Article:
An interview with Florentine Schlueter

An interview with Florentine Schlueter

I met Florentine Schlueter almost 7 years ago on the internet. We both had a fascination for a then new artist called Katy Perry, who was about to make it big. Over the years, Flor and I have worked together and became good friends. I always saw her as the cool kid. She wore clothes I would be too afraid to wear and just had an amazing attitude that all the cool artistic kids at school have. I have always admired her for her style and fun personality. In the past few years, she has developed herself into an amazing fashion designer. Time for a chat!

Hi Flor, could you introduce yourself?

My name is Florentine aka cottoncandizzle everywhere on the internet and I’m a 23-year-old fashion designer currently based in Hamburg, I’m in my final semester at university.

Could you describe your work as a fashion designer? What makes your work unique?

I’m trying to walk the line between fashion and art, but in a fun way. I try to not take this big serious word “fashion” too seriously and make people smile. Some stuff isn’t really wearable so one would call it a costume – and other stuff is super fashion. It’s hard to put it in a box really but I always try to take visuals that everyone knows – maybe from their childhood – and give them a twist so you recognize them when you look twice and get the irony.

When did you decide you wanted to pursue a career in fashion?

I’ve been drawing and painting since I was 2 or 3 and I think I started drawing costumes and clothes when I was 11. I then started to be really interested in celebrities, fashion and design and knew that this is what makes me happy. I was always ahead of all the trends in school in my small town – you know when you’re the first person to wear something and everyone makes fun of you and a year later everyone wears it but they forgot you had it first? Story of my (teenage) life.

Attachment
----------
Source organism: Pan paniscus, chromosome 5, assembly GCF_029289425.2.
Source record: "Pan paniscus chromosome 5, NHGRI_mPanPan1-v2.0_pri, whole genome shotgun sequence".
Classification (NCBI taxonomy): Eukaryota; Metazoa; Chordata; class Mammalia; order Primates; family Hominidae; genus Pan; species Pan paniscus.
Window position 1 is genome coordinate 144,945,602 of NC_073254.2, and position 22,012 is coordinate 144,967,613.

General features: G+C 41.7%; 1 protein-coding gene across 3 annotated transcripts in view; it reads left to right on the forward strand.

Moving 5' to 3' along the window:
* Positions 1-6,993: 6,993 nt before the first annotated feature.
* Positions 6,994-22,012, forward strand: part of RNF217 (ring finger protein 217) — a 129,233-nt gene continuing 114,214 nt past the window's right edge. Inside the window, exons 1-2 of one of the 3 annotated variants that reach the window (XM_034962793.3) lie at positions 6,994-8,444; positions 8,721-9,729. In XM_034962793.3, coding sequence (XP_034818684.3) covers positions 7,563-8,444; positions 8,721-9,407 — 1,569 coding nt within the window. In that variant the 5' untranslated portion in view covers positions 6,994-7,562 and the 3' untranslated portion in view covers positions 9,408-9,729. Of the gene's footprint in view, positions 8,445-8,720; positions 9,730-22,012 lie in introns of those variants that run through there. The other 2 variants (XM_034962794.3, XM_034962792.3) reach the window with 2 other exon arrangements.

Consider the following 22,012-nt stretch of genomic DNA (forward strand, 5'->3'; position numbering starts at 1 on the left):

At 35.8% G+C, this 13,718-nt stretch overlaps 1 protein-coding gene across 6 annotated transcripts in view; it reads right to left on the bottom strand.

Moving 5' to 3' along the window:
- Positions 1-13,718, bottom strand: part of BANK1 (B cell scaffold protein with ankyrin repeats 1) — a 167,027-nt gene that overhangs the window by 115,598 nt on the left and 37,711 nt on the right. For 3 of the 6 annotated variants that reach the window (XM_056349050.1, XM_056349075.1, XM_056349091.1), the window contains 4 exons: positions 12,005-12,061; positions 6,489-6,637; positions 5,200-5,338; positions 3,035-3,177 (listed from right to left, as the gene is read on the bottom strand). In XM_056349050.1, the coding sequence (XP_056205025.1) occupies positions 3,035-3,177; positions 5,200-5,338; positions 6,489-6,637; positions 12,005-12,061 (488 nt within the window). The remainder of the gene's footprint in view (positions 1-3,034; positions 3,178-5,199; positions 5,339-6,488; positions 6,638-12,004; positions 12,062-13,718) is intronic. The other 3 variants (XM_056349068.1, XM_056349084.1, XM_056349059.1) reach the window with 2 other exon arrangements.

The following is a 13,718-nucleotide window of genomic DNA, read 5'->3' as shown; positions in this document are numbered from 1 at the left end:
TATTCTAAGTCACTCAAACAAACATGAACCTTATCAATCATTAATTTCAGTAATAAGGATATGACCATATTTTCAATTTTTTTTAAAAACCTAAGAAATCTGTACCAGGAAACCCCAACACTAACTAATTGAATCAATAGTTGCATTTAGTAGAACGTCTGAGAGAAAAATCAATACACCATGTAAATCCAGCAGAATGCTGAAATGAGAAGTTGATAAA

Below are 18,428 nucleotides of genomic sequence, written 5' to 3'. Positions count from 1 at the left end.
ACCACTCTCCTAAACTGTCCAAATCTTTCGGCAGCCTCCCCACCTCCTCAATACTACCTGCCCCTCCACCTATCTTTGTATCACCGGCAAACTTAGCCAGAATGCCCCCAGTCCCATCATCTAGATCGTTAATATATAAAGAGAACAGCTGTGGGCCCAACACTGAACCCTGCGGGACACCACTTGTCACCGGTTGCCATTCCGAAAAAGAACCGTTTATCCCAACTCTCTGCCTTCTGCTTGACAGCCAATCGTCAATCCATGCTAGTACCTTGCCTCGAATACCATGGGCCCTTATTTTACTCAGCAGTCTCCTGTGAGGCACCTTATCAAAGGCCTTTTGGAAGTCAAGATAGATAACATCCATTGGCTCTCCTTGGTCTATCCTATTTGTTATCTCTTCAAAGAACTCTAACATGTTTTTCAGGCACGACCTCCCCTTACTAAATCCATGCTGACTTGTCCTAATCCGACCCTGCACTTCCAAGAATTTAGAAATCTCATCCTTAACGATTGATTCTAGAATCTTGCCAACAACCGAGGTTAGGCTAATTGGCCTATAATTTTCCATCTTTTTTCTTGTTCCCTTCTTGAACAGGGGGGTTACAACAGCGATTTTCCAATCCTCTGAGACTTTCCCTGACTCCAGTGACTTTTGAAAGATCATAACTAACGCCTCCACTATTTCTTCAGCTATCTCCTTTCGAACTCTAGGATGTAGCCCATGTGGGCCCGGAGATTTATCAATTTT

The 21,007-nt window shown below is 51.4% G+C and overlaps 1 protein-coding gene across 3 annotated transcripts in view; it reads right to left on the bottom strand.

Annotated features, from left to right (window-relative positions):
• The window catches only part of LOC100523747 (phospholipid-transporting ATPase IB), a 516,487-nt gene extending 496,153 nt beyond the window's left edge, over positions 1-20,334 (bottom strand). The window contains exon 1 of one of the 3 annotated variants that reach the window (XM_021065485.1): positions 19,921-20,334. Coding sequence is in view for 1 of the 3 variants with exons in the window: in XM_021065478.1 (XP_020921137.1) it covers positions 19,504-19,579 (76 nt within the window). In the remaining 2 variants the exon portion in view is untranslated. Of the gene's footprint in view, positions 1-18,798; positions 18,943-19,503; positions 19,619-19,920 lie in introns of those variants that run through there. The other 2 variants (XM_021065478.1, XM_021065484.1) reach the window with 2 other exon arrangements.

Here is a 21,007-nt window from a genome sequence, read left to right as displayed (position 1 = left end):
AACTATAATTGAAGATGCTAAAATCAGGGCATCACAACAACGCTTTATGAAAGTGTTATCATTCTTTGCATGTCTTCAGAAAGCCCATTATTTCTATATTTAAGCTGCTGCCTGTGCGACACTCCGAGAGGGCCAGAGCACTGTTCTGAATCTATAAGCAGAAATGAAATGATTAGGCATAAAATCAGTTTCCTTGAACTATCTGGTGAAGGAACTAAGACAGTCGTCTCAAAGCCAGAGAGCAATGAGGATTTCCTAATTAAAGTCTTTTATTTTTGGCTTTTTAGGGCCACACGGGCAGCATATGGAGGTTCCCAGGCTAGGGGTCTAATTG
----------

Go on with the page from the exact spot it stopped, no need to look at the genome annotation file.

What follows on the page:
Has it never discouraged you when people made fun of the clothes you wore?
Getting the satisfaction in seeing the trend I set or discovered take over dried my tears. JK. I didn’t really care too much when people said I’m “crazy” or something because I liked being different and “normal” was just another word for “boring” for me.
An interview with Florentine Schlueter
Photo by Katharina Werl
Could you describe your work process? How do you turn ideas into reality?
 I like working with concepts and themes – sometimes I can draw inspiration and create a story from the simplest things. For example the inspiration for my last collection was a graffity on a wall. I was riding my bike to work in LA and saw the words “DO NOT BELIEVE THEM” – I thought: “OK, what if I was super paranoid or schizophrenic and this is a secret message to me that I shouldn’t trust nobody?”. Thinking that everyone else is crazy but you, having two faces, seeing secret signs. That really started something – and I sketched a coat inspired by a padded cell etc. After that I drape or make patterns for the pieces, sew them in muslin, look for fabrics and material and finish them. It sounds so easy but it’s actually a long process.
When your collection is done, what do you do to promote it?